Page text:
In a more reasonable order,
cascadeThe cascade is the easiest juggling pattern with an odd number of balls; every throw is from one hand to the other, at the same height.
|The fountain is the even-number counterpart to the cascade; now every throw returns to the throwing hand. This separation into two halves is what leads disappointed onlookers to complain that it isn't "really juggling four". (What is it, then?) Note that this pattern has two variants, the synchronous and asynchronous fountain. ("The fountain," without adorning adjective, is taken to mean the asynchronous version.)|
showerThe shower is the pattern most often learned by those who are unfortunate enough to learn in isolation from other jugglers. The dominant hand makes a high throw to the weak hand, which claps the ball back into the dominant hand. Since one hand does almost all the work, it is much more difficult than the corresponding cascade or fountain.
It is extremely regrettable that "shower" is also the fairly standard name of the most common passing pattern (which these authors prefer to call a "2-count"). Not only is the 2-count more precisely described thus, and wholly unlike one person showering, there is needless confusion introduced when trying to describe the perfectly natural passing pattern that mixes the two.
a reversed [whatever]
|A reversed pattern is the "same" pattern (in particular, has the same siteswap) but with the balls caught in front of the body and thrown from the outside. This is a bit more difficult, because the most dangerous point in the arc - the place where the balls might collide - occurs longer after the juggler lets go of the ball.|
(Unfortunately "reverse" is also often used to refer to left-right reflection of an asymmetric pattern, such as a shower. We have tried to call this "backwards" the few times that it is relevant in this tutorial, as in "to shower 4 backwards".)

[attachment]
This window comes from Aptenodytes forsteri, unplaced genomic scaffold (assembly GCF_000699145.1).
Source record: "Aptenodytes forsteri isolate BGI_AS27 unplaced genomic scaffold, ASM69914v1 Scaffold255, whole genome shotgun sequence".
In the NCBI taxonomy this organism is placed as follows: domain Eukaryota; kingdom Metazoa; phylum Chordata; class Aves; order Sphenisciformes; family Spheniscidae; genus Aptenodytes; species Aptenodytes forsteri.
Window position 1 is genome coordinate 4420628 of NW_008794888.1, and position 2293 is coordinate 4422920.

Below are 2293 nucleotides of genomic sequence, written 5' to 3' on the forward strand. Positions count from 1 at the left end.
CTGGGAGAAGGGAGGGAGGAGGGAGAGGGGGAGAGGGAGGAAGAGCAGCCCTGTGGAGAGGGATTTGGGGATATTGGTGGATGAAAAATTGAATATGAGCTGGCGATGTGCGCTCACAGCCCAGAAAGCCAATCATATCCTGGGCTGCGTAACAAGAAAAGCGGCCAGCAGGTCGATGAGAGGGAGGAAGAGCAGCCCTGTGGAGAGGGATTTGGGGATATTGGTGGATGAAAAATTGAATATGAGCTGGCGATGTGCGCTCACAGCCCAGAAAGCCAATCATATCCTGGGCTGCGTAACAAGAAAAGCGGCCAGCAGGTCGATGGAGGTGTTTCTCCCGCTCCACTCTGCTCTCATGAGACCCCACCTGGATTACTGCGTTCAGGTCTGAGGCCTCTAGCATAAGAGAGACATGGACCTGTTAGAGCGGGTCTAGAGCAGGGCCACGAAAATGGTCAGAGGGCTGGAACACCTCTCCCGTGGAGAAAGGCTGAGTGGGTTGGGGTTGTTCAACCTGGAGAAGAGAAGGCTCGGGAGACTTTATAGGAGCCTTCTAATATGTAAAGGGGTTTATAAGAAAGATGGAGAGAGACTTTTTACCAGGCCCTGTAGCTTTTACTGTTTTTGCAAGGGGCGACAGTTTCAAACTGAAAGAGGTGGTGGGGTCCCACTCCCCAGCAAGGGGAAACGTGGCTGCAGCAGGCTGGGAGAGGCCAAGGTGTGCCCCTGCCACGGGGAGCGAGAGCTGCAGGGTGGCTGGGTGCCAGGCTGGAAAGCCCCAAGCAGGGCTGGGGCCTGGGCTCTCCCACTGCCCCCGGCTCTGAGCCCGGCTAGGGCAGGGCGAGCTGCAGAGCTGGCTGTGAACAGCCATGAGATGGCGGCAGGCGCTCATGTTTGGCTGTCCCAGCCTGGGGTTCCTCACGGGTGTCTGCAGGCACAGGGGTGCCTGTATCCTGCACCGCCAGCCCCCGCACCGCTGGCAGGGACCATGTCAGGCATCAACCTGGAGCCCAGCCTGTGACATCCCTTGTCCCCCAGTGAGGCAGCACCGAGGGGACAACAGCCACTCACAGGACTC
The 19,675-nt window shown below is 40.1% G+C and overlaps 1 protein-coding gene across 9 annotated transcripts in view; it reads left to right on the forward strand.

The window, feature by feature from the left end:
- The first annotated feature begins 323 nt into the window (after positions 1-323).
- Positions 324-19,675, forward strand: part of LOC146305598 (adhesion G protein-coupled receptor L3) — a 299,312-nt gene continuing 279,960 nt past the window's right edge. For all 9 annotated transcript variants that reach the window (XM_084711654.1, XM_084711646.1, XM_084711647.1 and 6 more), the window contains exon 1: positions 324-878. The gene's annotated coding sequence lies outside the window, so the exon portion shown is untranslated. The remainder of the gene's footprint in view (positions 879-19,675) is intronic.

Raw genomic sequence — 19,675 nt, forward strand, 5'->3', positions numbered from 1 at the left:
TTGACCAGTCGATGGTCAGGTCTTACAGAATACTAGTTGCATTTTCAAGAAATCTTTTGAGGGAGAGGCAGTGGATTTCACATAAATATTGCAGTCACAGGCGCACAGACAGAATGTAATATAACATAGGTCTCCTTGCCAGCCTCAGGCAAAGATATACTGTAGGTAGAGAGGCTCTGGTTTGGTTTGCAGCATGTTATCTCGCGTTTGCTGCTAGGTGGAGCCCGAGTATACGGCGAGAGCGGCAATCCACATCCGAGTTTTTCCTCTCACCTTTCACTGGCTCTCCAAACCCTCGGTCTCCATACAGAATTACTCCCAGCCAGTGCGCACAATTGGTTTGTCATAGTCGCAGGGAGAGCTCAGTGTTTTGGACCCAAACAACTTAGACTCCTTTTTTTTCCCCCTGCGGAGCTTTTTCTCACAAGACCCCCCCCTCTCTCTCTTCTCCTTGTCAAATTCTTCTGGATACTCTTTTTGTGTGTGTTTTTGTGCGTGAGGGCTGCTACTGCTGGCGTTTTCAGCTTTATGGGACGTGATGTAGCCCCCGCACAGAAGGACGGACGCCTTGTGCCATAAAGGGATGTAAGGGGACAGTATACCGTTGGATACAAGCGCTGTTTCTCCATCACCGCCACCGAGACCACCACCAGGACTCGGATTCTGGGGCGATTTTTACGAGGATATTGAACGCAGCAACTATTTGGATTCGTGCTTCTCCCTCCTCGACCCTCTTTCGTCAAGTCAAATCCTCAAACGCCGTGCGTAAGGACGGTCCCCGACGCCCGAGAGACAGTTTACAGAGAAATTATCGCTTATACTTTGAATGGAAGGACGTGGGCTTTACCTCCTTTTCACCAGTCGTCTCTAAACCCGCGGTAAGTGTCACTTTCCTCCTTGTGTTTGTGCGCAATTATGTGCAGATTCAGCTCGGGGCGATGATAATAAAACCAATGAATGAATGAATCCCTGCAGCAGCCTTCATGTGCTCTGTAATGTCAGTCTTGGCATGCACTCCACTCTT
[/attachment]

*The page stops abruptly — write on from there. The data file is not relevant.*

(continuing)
half-showerA half-shower is a pattern in which each hand throws at its own fixed height, but the lower throw is not so low as to be actually handed off. This pattern is usually done half-reversed, that is to say, with the high throws caught inside and thrown outside. (Otherwise it is called an inside half-shower.)
|To multiplex is to throw several balls at once from the same hand, not necessarily all to the same height. It is much easier to juggle many balls through multiplexing (enough so that the IJA does not count multiplexing records in the same category as non-multiplexing records). One hears the phrases "a multiplex," "a multiplex throw," and "a multiplex pattern" (one containing a multiplex). The picture at right is the earliest known depiction of a left-handed multiplex by a Cyclops.|
shower-boxThe shower-box (or simply box; in German it is known as the viper) is a very common three-ball trick, in which one ball is never thrown up, the defining characteristic of a baby-juggling pattern.
A sample batch of cool patterns
Numbers jugglers are not (necessarily) siteswap aficionados,
but those hardy souls pressing the limits of human capabilities to
track many objects at once. There is one living 10-ball juggler,
a few 11-ring jugglers, and a couple dozen 7-club jugglers.
The IJA and Juggler's World
International Jugglers Association
was founded in 1947, and publishes the magazine
A sample batch of cool patterns